FIG. 2 is a view in elevation and in section of the installation of FIG. 1.

FIG. 3 is an enlarged fragmentary view in elevation and in section of one sealing portion of the installation of FIGS. 1 and 2.

FIG. 4 is a fragmentary view in elevation and in section of the sealing element of this invention prior to installation.

DESCRIPTION OF A PREFERRED EMBODIMENT

In FIGS. 1 and 2 can be seen portions of a track linkage assembly for a caterpillar type of tractor. In such an assembly there is a series of substantially identical links 10 and 10a etc. on each side. Each link 10 or 10a is made with one portion, herein called a first link end 11 or 11a etc., that fits on the outside of a second link end 12 or 12a of a succeeding link 10b or 10c. The other end of each link 10 or 10a comprises a second link end (not shown) that fits on the inside of a first link end 11b, e.g., of its succeeding link that is connected to that end. This description will refer to each link end 11, 11a, 11b, etc. on the outside as a "first link end", and to each link end 12, 12a, etc. as a "second link end". Each pair of first link ends 11, 11a etc is joined together by a transverse pin 13, and each pair of second link ends 12, 12a etc. is joined together by a bushing 14 in which the pin 13 can rotate.

The pin 13 is a cylindrical tube with an outer periphery 15 and an interior lubricant reservoir 16 bored therethrough, and a radial passage 17 connects the reservoir 16 to the outer periphery 15. At each end the pin 13 is immovably fixed to the first link ends 11 and 11a, its outer periphery 15 being press fitted into a cylindrical bore 18 of the link ends 11 and 11a. One end 20 of the pin 13 is solid, while at the other, open, end 21, the reservoir 16 is closed by a plug 22. Lubricant can be put into one end 21 before the plug 22 is inserted.

Each first link end 11, 11a has an annular seal-receiving recess 25 with an annular radial face 26 at its inner end that extends from its cylindrical bore 18 out to a cylindrical outer wall 27 of the recess 25. The wall 27 terminates at a radial end wall 28 of each first link end 11, 11a.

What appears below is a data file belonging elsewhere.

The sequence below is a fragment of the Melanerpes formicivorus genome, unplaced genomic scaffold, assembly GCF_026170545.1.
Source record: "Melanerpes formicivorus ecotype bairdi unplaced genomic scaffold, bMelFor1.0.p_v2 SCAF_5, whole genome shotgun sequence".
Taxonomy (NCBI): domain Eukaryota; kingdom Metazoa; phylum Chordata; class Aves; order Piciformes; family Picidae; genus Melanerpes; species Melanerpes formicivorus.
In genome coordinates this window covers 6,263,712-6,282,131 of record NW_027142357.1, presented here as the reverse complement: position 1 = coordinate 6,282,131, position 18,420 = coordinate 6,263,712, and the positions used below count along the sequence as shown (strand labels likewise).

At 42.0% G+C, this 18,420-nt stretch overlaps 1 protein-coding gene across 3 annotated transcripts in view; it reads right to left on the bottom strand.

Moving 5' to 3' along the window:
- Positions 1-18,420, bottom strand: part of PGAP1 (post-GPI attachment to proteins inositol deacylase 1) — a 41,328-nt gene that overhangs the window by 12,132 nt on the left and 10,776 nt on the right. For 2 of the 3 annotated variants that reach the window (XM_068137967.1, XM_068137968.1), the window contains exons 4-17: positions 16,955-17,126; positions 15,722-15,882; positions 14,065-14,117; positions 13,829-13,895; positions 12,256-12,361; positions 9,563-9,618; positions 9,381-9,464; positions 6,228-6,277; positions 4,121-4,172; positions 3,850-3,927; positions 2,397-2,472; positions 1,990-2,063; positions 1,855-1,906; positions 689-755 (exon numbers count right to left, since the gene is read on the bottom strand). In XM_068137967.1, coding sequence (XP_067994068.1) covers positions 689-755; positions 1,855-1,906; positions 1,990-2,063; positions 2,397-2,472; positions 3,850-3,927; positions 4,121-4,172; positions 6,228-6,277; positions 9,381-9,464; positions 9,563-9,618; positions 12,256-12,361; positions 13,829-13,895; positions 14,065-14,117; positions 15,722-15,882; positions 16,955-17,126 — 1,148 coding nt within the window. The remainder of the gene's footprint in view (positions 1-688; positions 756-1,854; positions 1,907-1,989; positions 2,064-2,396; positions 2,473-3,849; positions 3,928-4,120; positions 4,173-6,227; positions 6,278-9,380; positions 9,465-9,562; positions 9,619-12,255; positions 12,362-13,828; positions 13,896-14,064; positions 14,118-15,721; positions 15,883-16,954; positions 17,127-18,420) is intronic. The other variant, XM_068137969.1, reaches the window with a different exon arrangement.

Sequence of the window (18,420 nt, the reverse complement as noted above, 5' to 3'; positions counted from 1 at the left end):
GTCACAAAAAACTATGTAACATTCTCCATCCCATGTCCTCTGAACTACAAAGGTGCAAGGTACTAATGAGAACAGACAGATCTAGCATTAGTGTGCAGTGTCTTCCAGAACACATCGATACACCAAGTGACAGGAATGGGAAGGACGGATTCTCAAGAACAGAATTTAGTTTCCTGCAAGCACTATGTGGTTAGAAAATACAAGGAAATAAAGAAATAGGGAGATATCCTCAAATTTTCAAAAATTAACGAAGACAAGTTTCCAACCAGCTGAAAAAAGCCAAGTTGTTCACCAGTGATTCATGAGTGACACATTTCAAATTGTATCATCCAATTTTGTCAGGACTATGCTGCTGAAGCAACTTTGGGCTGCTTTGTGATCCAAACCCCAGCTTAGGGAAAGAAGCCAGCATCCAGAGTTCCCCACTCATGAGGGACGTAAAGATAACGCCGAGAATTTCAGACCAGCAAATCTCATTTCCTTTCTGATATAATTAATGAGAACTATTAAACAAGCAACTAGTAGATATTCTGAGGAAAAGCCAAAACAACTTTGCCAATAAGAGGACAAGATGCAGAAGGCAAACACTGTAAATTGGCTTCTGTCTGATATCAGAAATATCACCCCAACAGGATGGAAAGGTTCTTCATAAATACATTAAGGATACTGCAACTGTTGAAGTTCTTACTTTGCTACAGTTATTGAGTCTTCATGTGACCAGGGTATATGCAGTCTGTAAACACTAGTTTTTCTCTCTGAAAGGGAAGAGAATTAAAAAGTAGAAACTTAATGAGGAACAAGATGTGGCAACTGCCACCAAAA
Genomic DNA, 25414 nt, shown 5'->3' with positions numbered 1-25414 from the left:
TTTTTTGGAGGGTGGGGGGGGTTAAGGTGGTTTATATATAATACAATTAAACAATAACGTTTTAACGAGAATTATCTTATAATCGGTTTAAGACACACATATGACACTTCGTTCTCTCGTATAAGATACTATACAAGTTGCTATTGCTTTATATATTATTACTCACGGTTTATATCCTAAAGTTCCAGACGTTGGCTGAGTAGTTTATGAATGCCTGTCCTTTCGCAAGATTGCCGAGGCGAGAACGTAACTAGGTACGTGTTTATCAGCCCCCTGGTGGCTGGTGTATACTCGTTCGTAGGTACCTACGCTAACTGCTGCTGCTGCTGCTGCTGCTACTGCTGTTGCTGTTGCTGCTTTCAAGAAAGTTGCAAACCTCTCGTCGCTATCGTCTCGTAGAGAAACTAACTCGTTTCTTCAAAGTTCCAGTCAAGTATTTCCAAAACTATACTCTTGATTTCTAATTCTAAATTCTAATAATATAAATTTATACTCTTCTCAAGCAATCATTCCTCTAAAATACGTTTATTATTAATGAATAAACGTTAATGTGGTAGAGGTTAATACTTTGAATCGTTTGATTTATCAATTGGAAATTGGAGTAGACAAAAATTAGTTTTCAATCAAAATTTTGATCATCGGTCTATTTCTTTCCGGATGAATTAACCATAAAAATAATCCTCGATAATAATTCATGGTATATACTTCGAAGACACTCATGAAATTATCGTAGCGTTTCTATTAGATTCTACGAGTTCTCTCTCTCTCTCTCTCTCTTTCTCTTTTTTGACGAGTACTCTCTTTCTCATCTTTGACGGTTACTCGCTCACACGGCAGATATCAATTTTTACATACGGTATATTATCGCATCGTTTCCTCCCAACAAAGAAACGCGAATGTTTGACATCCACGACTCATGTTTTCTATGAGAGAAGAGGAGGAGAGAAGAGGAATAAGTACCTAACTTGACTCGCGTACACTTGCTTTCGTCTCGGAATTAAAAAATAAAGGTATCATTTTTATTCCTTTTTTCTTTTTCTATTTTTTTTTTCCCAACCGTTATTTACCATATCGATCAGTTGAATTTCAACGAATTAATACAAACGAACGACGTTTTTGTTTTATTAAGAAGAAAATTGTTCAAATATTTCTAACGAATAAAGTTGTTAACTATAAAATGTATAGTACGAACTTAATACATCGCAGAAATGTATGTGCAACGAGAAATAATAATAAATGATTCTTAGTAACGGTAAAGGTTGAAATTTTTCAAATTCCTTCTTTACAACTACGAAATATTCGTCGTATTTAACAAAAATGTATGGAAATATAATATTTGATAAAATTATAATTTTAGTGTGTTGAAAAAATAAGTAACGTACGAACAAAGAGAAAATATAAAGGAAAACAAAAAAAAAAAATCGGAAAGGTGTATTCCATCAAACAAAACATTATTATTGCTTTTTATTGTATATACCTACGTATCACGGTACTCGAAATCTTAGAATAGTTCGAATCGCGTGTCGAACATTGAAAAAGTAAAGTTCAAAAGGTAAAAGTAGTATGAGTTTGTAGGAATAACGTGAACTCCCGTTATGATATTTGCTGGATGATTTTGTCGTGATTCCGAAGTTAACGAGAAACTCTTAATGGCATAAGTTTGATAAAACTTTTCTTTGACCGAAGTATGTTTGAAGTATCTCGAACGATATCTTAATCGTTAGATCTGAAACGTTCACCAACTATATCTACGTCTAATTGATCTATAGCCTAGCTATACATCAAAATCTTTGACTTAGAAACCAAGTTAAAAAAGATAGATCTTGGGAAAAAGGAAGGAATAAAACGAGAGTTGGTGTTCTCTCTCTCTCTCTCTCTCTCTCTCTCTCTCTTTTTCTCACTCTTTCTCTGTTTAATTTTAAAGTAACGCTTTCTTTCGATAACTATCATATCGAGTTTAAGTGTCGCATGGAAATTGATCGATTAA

Each second link end 12, 12a is provided with a radial end wall 30 facing the end wall 28 of its adjacent first link end 11 or 11a. There is always clearance between the wall 30 and the wall 28 at each end. The bushing 14 is press-fitted at each end into a cylindrical bore 31 of the link end 12 or 12a, so that the second link ends 12 and 12a and the bushing 14 are, for operational purposes, one piece, just as the press-fitting of the cylindrical tubular pin 13 into the first link ends 11 and 11a provides what becomes functionally a single piece. The bushing 14 thus has its outer periphery 32 tightly against the cylindrical bore 31 of the second link ends 12 and 12a. It has a radial face 33 which will provide a portion of the rotary sealing engagement. The inner periphery 34 of the bushing provides clearance for the outer periphery 15 of the pin 13, so that limited relative rotation is possible. Into the radially outer portion of the face 33, which was originally flat, a somewhat irregular annular groove 35 has been worn.

As seen in FIGS. 3 and 4, a very important feature of this repair installation, is a replacement lubricant seal member 40. The seal member 40 is annular and has a cylindrical outer periphery 39 which snugly and statically fits into the recess 25 and locks frictionally against the cylindrical wall 27, so that there will be no relative rotation between the seal member 40 and the first link ends 11 and 11a.